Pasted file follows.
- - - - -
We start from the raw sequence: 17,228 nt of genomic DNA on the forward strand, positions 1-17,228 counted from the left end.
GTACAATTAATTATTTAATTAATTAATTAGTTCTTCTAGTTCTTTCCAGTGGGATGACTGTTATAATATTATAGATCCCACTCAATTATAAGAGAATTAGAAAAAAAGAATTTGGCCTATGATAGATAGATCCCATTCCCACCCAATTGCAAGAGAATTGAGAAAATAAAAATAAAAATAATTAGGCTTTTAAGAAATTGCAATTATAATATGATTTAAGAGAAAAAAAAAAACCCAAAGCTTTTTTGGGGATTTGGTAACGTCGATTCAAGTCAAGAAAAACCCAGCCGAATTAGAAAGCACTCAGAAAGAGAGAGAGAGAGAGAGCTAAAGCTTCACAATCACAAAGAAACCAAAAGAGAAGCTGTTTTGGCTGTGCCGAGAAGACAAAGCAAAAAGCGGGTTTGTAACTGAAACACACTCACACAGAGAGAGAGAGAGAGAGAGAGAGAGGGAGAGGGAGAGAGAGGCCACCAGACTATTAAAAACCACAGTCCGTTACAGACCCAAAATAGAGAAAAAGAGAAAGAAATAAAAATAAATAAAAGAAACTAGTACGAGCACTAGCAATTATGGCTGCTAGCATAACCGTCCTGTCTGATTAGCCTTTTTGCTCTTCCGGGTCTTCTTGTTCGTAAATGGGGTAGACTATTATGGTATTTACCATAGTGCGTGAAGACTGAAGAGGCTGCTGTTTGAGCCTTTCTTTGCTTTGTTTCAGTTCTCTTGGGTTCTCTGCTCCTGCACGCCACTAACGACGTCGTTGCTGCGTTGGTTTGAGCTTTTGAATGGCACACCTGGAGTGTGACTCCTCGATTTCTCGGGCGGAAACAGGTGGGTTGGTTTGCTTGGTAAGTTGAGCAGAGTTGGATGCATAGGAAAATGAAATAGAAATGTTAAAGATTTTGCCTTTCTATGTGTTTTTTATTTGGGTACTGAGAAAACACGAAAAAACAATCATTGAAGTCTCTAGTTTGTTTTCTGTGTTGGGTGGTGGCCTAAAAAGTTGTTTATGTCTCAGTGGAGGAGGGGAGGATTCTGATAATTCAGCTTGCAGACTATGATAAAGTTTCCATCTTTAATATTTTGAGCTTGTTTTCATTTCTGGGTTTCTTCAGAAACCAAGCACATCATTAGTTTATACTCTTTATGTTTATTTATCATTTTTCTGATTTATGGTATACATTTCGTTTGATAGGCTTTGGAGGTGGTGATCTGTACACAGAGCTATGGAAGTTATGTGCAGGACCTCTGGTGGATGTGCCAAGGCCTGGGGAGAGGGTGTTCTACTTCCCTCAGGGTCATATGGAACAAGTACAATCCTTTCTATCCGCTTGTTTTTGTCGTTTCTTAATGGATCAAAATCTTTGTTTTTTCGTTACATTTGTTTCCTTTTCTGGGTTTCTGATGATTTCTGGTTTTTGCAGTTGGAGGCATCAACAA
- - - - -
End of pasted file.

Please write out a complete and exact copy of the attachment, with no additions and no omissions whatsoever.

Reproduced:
We start from the raw sequence: 17,228 nt of genomic DNA on the forward strand, positions 1-17,228 counted from the left end.
GTACAATTAATTATTTAATTAATTAATTAGTTCTTCTAGTTCTTTCCAGTGGGATGACTGTTATAATATTATAGATCCCACTCAATTATAAGAGAATTAGAAAAAAAGAATTTGGCCTATGATAGATAGATCCCATTCCCACCCAATTGCAAGAGAATTGAGAAAATAAAAATAAAAATAATTAGGCTTTTAAGAAATTGCAATTATAATATGATTTAAGAGAAAAAAAAAAACCCAAAGCTTTTTTGGGGATTTGGTAACGTCGATTCAAGTCAAGAAAAACCCAGCCGAATTAGAAAGCACTCAGAAAGAGAGAGAGAGAGAGAGCTAAAGCTTCACAATCACAAAGAAACCAAAAGAGAAGCTGTTTTGGCTGTGCCGAGAAGACAAAGCAAAAAGCGGGTTTGTAACTGAAACACACTCACACAGAGAGAGAGAGAGAGAGAGAGAGAGGGAGAGGGAGAGAGAGGCCACCAGACTATTAAAAACCACAGTCCGTTACAGACCCAAAATAGAGAAAAAGAGAAAGAAATAAAAATAAATAAAAGAAACTAGTACGAGCACTAGCAATTATGGCTGCTAGCATAACCGTCCTGTCTGATTAGCCTTTTTGCTCTTCCGGGTCTTCTTGTTCGTAAATGGGGTAGACTATTATGGTATTTACCATAGTGCGTGAAGACTGAAGAGGCTGCTGTTTGAGCCTTTCTTTGCTTTGTTTCAGTTCTCTTGGGTTCTCTGCTCCTGCACGCCACTAACGACGTCGTTGCTGCGTTGGTTTGAGCTTTTGAATGGCACACCTGGAGTGTGACTCCTCGATTTCTCGGGCGGAAACAGGTGGGTTGGTTTGCTTGGTAAGTTGAGCAGAGTTGGATGCATAGGAAAATGAAATAGAAATGTTAAAGATTTTGCCTTTCTATGTGTTTTTTATTTGGGTACTGAGAAAACACGAAAAAACAATCATTGAAGTCTCTAGTTTGTTTTCTGTGTTGGGTGGTGGCCTAAAAAGTTGTTTATGTCTCAGTGGAGGAGGGGAGGATTCTGATAATTCAGCTTGCAGACTATGATAAAGTTTCCATCTTTAATATTTTGAGCTTGTTTTCATTTCTGGGTTTCTTCAGAAACCAAGCACATCATTAGTTTATACTCTTTATGTTTATTTATCATTTTTCTGATTTATGGTATACATTTCGTTTGATAGGCTTTGGAGGTGGTGATCTGTACACAGAGCTATGGAAGTTATGTGCAGGACCTCTGGTGGATGTGCCAAGGCCTGGGGAGAGGGTGTTCTACTTCCCTCAGGGTCATATGGAACAAGTACAATCCTTTCTATCCGCTTGTTTTTGTCGTTTCTTAATGGATCAAAATCTTTGTTTTTTCGTTACATTTGTTTCCTTTTCTGGGTTTCTGATGATTTCTGGTTTTTGCAGTTGGAGGCATCAACAA